Loy Krathong in Wimbledon 2005

I thought I shall break the ‘Learning Thai’ chapters this once to blog about the recent Loy Krathong festivities in Wimbledon, England.

It’s a relatively small festival (to me anyways) and this usually takes place around here in mid-November. I was so hoping that it would NOT rain as it tends to do so every year which makes it less enjoyable because everything’s wet. Instead of looking upwards, one would be looking at their feet as they walk, so as to not get mud everywhere. I was hoping for that not to happen this time. Luckily, it didn’t rain but it was very cold and everyone was wrapped up in their winter gear.

It was just my mom and me traveling there. Usually, by the time you get closer to Putney, we’d take the next 93 double-decker bus. You know you’re on the right bus when you start seeing only Thai faces everywhere. We have kind of gotten used to that sign, if there weren’t that many, we’d be worried we got on the wrong one. Usually for these events, we’d be there quite early but this time, we had stopped off at the local Thai market store to get a few things so we arrived a little after noon.

The temple grounds are decorated nicely with Thai national flags and Buddha statues being placed outside to have holy water poured on them and prayers being made.

There is a little market at the end of the grounds where they sell imported magazines, noodles, vegetables and so on. Some, if not most of it, was brought from the Thai stores to be sold at the temple. Then there are jewelry and art stands around as well.

At this time, it was not as packed yet as most other people would arrive later in the afternoon. This isn’t such a good idea if you intend to buy lots of things because those who want something specifically must go early. Some of the food we wanted to buy had already been sold out! And strangely, there were perhaps three food stands missing this year as well as selling muffins and some non-Thai food. I don’t think I saw this last time.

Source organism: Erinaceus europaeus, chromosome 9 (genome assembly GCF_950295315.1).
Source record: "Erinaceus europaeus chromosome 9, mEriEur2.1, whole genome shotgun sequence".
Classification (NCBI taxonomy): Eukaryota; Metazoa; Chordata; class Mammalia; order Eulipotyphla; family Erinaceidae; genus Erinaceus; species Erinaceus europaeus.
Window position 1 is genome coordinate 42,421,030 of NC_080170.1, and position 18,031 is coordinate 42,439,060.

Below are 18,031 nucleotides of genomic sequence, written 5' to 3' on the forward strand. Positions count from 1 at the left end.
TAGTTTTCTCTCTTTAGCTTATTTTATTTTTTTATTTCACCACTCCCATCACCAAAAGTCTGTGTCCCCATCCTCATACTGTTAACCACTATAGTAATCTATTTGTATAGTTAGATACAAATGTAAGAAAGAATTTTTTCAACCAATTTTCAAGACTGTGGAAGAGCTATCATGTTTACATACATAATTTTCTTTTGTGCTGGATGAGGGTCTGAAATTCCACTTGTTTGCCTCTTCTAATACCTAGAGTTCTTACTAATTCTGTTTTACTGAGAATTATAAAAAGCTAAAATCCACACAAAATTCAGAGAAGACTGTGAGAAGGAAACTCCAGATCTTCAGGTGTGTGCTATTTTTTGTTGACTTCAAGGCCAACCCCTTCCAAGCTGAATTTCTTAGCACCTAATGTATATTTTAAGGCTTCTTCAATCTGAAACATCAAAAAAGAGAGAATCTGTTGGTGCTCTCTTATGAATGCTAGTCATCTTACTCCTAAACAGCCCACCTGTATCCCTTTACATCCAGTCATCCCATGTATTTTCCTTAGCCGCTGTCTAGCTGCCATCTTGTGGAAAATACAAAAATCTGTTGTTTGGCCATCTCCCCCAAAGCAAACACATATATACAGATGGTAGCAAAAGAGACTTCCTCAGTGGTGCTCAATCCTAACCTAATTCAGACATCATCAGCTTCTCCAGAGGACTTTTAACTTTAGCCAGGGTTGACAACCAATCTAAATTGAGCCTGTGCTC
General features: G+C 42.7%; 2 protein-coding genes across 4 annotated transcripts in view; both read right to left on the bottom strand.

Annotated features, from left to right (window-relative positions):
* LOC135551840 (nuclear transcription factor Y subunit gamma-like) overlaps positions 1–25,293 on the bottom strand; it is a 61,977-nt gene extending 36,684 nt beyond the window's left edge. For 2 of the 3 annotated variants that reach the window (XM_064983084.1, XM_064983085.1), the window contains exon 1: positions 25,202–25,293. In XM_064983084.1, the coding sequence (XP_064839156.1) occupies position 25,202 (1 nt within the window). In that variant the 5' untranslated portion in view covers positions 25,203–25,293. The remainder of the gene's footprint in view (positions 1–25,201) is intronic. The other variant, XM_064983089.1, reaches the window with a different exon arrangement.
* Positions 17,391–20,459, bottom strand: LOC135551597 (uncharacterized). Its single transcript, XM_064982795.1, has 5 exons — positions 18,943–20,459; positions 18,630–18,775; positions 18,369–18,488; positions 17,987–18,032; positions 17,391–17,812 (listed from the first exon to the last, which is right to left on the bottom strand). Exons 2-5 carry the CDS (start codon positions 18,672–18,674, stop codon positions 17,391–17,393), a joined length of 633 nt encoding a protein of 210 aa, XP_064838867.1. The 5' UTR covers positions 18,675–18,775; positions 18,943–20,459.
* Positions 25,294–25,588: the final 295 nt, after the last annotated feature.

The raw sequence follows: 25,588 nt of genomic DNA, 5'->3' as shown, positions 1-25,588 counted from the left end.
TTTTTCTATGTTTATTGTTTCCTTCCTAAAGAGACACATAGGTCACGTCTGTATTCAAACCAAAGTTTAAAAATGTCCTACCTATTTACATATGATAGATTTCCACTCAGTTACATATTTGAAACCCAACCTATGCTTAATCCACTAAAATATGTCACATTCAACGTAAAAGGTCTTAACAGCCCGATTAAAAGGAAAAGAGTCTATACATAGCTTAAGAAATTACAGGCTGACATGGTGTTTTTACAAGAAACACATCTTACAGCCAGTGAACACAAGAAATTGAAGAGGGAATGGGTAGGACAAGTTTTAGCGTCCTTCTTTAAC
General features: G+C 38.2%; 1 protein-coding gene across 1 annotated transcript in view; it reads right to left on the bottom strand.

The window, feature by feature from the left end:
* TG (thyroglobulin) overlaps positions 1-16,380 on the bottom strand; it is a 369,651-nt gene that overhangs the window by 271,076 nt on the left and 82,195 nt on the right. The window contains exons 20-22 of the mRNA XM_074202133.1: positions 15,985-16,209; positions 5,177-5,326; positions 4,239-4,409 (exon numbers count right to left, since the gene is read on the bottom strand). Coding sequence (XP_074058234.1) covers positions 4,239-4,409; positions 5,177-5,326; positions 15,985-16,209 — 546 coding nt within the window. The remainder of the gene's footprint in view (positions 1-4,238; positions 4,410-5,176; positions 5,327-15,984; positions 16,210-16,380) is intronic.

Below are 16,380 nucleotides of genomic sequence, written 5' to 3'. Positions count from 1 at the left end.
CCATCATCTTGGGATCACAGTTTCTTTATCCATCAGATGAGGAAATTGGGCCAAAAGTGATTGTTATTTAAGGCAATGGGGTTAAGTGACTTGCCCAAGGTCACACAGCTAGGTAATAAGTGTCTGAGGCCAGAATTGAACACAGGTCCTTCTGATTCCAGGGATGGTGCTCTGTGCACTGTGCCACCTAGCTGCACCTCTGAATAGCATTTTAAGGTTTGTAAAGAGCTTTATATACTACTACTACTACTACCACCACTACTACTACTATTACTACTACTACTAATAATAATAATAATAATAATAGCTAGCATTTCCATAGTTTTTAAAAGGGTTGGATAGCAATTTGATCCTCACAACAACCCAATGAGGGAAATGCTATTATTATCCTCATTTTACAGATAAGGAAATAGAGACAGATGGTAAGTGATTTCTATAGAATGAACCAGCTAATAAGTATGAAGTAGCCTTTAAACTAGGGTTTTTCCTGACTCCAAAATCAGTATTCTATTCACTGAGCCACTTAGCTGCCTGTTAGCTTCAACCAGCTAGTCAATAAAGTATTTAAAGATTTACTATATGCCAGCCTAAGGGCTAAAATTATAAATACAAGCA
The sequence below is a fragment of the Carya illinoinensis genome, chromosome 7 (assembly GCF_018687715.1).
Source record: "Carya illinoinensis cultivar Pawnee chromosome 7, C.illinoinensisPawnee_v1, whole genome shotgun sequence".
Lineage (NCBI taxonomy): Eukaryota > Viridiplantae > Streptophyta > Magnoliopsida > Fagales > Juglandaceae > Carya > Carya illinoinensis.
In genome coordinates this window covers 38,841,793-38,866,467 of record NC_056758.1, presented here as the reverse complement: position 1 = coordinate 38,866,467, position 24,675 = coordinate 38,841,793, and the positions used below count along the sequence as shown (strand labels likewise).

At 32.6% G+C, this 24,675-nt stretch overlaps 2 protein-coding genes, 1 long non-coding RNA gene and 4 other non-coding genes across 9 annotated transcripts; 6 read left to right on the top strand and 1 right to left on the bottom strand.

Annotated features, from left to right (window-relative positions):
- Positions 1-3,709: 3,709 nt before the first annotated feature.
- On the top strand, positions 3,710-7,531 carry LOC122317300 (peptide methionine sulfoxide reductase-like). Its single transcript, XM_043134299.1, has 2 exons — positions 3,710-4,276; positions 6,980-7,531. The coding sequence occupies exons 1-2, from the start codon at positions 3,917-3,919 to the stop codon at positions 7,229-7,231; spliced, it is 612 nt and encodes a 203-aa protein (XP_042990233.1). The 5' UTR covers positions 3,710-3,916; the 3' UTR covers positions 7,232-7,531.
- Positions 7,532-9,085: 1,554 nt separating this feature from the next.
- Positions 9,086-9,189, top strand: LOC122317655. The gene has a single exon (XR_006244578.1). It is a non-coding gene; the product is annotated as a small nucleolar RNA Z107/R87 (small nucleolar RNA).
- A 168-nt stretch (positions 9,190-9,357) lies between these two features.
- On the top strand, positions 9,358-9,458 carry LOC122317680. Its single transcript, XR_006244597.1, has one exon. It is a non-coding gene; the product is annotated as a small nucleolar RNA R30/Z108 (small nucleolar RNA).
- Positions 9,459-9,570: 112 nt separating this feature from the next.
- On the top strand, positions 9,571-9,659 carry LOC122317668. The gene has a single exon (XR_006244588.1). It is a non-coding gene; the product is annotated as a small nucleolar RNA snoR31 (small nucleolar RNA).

There were stands in front of the temple that sold gift offerings and krathongs to be placed in the local pond further down near the monastery house. My mom decided she wanted to ‘tam boon’ now and bought a gift basket and neatly packed robes as offerings. I intended to wait outside because it was a bit hassling to take off my shoes and carry our bags inside but to my surprise, my mom insisted I come because she wanted me to do it with her. So I did.

It was a little packed inside, although it’s a shame I couldn’t take a picture of the inside, I’d have to say that the inside is really beautiful because of the large buddha and its decorations as well as the wall paintings, even for a small temple.

After that, it seemed kind of a relief to have ‘tam boon-ed’ and we went on to do make some wishes by placing money into the bowls with your day of birth in the week, evening or daytime. There was a large number of Farangs also, I could think they outnumber the Thais at these events.

We went to make some more blessings at the money tree and use the scented sticks. The lady there (to the left in the picture) she was really friendly with everybody and helping them around. She even came up to me, seeing as I was with my mom, and asked me if I พูดไทยได้ไหมค้า (can speak Thai?). อ่านิดหน่อยนะค่ะ (a little kaa) I answered and she laughed friendly-like probably happy because of my little effort, 55+. I know that the many times before, I probably had this ‘confused’ look on my face but nowadays at such events, people seem to be speaking Thai to me first or at least asking if I can. So I don’t know if my face says anything about that. But I think my speaking Thai seems to work a bit better each time.

Another examples was just after we stepped out of the temple, there were two Thai guys standing near where we left our shoes. I thought they were going to move but then they stood right in the way of them. So waiting 60 seconds to see what happens, I had to say ขอโทษนะค่ะ (accent pretty good here) and point to my shoes, because I didn’t know how to say ‘I need my shoes’ (yet). Thankfully they got the idea after my little charade of ‘point and guess what’. I think the one guy that stood in front me and answered ครับ (khrap – yes) said it in a way as if he thought I was going to talk to him… but sadly, no, ha ha *sweatdrop*.

The contestants age were between 14-24. There was some rather loud karaoke singing and look-thoong music playing in between. No rain meant the show could go on unlike the last two years that it had to be cancelled, unfortunately, due to wet weather.

Just after standing in a long queue and finishing off buying whatever else we thought we liked, we watched the mini-beauty pageant show announcements. After that, we decided it was time to go home. We did what we came to do and it went well. For me, there’s the Loy Krathong that came and went in 2005.

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